I’ve been writing for a relatively long time. Like, close-to-15-years-a-long-time. First for student papers, then for print magazines, and since then for countless blogs and websites. Now I spend most of my time running my inbound marketing consultancy, so the only writing I really do anymore is the occasional potty-mouth guest post.
I basically only ever still write for shits-n’-giggles, and that’s only whenI can find the time.
Earlier this year, though, I had an opportunity to write a guest column for the Montreal Gazette. The prestige of writing for an established mainstream news outlet was sufficient that I found the time to do it.
It was a learning experience, and it afforded me some first-hand insight into some the structural and cultural challenges that formerly print-publishers face as they continue to pivot into digital media. But it also made me better appreciate much of what I already knew as a content marketer. Here are a few of those tidbits of content marketing wisdom ;)
1. Headlines are Call-to-Actions
News organizations follow all kinds of rules that other content publishers don’t have to. They mostly come down to journalistic standards, and mean that you can’t just write whatever you want to suit your needs.
Well, these journalist standards don’t leave much room for Clickbait.And while that’s not necessarily a bad thing, it does pose a bit of a challenge when you’re trying to use content to engage new and existing audiences.
For instance, I like to think I’m pretty good at crafting descriptive but catchyheadlines, but many of my post titles were edited to meet editorial guidelines before being published. The outcome was often a less than engaging item when I shared the content on social media, resulting in fewer clicks and shares, and generally less reach.
2. Social Media is Paramount
Which brings me to the second point. While discussing the column’s performance, I inquired what was being done to push it on social media. To my dismay, the answer was nothing.
The content wasn’t being posted to either their Facebook page or their Twitter. Proactively sharing their content on social media just wasn’t part of their ‘process’. Essentially, there was still an organizational expectation that audiences chased content, and not the other way around.
In the age of digital publishing, though, social media channels are more than just branded profiles. They’re content syndication networks, and probably the most important ones publishers have access to.
In other words, audiences don’t chase content, content chases audiences, and social media is its hunting ground.
3. Social Promotion is a ‘Publishing Costs’
Inasmuch as ‘social media is paramount’, it’s also a ‘publishing cost’. Just as you once had to invest in paper and ink and a distribution network to ‘publish’ something, you now have to invest in social media.
First, there is the time, processes, and tools you have to invest in just to make sure your content is posted to social media at all in the first place.
Then, there is the investment you have to make in promoting it to new and existing audiences alike, to make sure that people actually interact with it — click it, read it, share it, etc.
It’s not a case of “if you post it, they will come.” Rather, it’s a case of having to proactively chase the audience you’re targeting with the content they’re interested in. And that requires ad spend in the form of Sponsored Posts on at least on Facebook, and potentially across different social networks.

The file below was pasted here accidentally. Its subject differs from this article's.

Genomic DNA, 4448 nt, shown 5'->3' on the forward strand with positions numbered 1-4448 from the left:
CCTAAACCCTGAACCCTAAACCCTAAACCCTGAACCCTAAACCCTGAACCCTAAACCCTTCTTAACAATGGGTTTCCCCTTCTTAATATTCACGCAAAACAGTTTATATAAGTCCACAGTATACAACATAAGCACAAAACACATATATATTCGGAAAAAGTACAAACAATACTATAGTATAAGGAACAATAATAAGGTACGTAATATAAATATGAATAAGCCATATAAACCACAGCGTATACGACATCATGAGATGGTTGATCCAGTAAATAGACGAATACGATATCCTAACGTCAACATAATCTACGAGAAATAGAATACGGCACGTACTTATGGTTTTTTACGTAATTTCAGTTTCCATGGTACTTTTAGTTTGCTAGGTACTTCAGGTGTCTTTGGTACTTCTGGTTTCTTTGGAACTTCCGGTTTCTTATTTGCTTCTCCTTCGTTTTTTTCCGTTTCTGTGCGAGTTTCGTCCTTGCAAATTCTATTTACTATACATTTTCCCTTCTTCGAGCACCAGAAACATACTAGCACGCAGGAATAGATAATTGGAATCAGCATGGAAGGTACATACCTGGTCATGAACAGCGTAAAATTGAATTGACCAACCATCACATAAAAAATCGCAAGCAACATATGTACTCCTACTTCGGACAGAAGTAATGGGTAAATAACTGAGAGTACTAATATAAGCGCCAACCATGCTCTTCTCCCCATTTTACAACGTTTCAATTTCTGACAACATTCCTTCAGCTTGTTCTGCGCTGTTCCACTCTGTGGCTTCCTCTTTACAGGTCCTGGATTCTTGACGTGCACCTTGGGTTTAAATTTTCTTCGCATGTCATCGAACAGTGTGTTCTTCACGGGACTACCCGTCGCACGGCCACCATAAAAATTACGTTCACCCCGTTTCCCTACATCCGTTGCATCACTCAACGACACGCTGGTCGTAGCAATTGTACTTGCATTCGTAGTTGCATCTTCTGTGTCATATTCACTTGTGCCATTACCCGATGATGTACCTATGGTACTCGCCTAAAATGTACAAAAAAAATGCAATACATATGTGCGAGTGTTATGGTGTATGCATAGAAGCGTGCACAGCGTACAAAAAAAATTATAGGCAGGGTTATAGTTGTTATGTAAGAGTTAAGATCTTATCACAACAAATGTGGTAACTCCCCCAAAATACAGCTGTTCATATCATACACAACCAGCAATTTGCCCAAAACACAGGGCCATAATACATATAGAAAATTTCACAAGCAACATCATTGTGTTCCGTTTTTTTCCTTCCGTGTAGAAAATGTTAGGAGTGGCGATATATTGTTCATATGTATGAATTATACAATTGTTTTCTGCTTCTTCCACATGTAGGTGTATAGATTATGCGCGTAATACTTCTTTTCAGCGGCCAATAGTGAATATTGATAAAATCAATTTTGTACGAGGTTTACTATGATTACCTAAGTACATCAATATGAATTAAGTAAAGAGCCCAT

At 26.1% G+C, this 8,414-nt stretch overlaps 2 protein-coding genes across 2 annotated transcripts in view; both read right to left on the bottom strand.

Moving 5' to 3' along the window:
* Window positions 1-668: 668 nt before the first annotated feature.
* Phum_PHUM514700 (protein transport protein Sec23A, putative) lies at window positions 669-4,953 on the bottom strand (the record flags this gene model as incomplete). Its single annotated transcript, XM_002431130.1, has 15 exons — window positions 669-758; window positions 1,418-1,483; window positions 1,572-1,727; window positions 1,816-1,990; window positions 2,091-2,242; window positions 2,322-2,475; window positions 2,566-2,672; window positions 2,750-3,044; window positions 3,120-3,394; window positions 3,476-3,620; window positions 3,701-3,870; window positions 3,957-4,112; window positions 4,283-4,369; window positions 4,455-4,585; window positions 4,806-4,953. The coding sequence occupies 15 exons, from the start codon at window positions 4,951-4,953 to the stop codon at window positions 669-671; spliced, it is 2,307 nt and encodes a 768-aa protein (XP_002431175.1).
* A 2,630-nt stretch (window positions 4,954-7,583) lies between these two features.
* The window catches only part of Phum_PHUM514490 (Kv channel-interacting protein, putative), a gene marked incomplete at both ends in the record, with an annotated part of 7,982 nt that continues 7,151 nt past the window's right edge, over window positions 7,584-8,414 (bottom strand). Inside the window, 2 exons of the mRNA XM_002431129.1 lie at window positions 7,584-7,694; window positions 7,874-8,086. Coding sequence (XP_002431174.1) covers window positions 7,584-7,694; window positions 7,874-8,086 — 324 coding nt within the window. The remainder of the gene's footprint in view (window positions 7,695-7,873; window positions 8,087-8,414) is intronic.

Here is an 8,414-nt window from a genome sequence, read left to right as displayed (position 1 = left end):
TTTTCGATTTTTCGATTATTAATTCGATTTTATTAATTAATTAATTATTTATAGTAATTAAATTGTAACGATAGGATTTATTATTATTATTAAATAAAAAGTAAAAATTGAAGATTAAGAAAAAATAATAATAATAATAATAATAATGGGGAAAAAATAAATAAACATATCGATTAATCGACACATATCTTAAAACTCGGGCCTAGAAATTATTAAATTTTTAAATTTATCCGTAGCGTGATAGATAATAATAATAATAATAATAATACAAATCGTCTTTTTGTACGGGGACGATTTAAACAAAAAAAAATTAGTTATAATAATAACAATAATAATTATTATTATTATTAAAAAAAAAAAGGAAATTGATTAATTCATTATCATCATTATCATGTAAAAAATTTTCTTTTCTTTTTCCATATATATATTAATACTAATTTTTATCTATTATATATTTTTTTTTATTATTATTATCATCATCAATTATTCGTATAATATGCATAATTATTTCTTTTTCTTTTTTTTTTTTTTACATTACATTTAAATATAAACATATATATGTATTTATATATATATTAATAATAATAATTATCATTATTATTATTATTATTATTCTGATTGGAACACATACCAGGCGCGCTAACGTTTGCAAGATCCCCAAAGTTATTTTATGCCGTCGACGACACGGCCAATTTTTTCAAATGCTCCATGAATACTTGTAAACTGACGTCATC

4. Direction Before Momentum
When you develop a content strategy, you generally start by defining its goals, choosing a direction based on those goals, and then planning out a strategy along that trajectory. In this case, that just wasn’t possible. The business happened to be in a state of flux, and every time it changed direction, momentum was lost.
In the two months my guest column ran, I went through 3 editors. It was a complete fluke of timing, but it happened.
The first editor I originally pitched to left for another job, an interim one steered the column in a different direction, and the (third) permanent replacement editor took it in another another direction still.
The kind of content I ended up writing was far-off from what I’d pitched, and wasn’t necessarily the kind of content I’m good at.
As the old adage goes, you don’t change horses midstream. Good content requires clear vision, direction, and follow-through. It’s the only way to really set users’ expectations and keep them clicking back for more. Otherwise, you’re taking little more than a spray-n’-pray approach, hoping something will stick.
Content for business is different from content as business. As a content marketer, there are a series of best practices you should follow, but outside of those, your content can take on just about any approach toward marketing your products/services.
The content, after all, is just a means to an end that lies further down the conversion funnel.
When the content itself is the product/service, however, things get a bit trickier. Audience acquisition becomes a goal in and of itself, and building the trust and relationship it takes to retain that audience sometimes requires that you meet standards that are occasionally at odds with content marketing best practices.
So news organizations are left having to make compromises as they continue to adapt their business to new content ecosystems, and that underscores the importance of content marketing best practices that don’t conflict with journalistic standards. Indeed, where news organization can’t always entice (or even mislead) the way content marketers can (and sometimes must), they must excel in defining their audience, targeting it, and growing it across ever-changing distribution channels.